Pension contributions declined during recession

The arrival of the recession in 2008 resulted in a drop in overall pension contributions, the first since records began in 1995.

Official figures from the Office of National Statistics (ONS) have revealed that contributions from both employers and employees dropped from £86 billion in 2007 to £82 billion in 2008.

The principal cause for the deterioration was a decline in the amount of money some employers made on behalf of employees.

The ONS said: “The fall was driven by a decrease in employer contributions to funded occupational pension schemes, which fell from £37 billion in 2007 to £33 billion in 2008 as company finances came under pressure at the start of the recession.

“Employer contributions to personal pensions and to unfunded occupational pension schemes rose in 2008, but not enough to prevent a drop in total contributions.”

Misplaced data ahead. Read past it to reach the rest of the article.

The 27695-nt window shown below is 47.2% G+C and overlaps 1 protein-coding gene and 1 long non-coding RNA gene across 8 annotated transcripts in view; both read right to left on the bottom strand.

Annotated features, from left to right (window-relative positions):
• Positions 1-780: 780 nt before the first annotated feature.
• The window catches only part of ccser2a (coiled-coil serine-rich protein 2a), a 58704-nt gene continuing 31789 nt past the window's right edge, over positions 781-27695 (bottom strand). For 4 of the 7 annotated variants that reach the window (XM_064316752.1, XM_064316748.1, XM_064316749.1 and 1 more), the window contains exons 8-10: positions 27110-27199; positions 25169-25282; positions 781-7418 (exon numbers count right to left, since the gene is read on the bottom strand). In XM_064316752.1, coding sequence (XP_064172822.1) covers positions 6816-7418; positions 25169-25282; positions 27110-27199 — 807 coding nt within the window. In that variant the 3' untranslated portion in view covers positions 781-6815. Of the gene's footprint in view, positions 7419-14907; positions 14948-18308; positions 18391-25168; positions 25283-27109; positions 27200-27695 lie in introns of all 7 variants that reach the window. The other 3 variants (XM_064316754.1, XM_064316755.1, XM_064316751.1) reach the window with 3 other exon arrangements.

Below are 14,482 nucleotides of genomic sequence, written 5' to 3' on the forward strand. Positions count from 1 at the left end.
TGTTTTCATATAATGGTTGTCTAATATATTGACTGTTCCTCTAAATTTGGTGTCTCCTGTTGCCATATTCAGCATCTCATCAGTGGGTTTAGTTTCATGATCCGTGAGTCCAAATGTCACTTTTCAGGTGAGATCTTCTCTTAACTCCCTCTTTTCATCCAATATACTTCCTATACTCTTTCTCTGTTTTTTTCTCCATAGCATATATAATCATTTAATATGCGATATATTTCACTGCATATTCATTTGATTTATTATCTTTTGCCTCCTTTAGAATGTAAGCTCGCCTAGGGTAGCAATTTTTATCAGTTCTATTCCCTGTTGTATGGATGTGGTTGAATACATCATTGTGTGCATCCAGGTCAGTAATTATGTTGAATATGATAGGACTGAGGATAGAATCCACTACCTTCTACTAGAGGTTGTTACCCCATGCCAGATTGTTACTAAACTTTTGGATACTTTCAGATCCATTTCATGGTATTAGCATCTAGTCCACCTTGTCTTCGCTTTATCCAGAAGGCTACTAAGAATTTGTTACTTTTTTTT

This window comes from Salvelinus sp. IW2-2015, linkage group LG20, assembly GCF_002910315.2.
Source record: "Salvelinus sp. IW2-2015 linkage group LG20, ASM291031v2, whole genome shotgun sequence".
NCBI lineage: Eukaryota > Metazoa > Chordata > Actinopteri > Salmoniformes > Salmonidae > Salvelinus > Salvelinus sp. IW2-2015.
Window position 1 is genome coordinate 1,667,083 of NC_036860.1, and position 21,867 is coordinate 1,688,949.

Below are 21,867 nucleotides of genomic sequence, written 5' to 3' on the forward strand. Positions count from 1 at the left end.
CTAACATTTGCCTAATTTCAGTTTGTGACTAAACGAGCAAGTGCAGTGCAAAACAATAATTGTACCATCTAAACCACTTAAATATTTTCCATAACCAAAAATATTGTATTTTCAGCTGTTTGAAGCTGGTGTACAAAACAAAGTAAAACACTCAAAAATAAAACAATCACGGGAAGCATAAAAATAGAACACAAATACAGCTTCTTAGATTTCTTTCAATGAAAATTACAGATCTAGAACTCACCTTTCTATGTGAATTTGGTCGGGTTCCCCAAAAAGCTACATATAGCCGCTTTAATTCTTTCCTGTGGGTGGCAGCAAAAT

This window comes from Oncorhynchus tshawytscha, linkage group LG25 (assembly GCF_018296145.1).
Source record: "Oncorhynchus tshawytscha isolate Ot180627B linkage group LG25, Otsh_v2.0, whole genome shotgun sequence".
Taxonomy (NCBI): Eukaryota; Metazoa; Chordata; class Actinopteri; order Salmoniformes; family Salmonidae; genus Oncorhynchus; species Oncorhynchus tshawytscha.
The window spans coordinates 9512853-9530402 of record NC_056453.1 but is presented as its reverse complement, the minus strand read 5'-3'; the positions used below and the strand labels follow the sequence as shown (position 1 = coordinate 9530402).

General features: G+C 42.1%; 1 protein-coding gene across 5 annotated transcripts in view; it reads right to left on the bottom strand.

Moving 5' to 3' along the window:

The recession contrasted sharply with the years leading up to the economic downturn.

Between 2001 and 2007, the collective sums that employers and employees contributed to their pension schemes ballooned from £49.6 billion to £86 billion.

The majority of the increase came from higher employer contributions to funded company schemes.

“This was likely to have been associated with the requirement to finance deficits in private sector defined benefit schemes,” added the ONS.

The recession seems to have dampened enthusiasm among employees for contributing to their pensions savings too.

Individual payments slid from £11 billion in 2007 to £10.3 billion in 2008.

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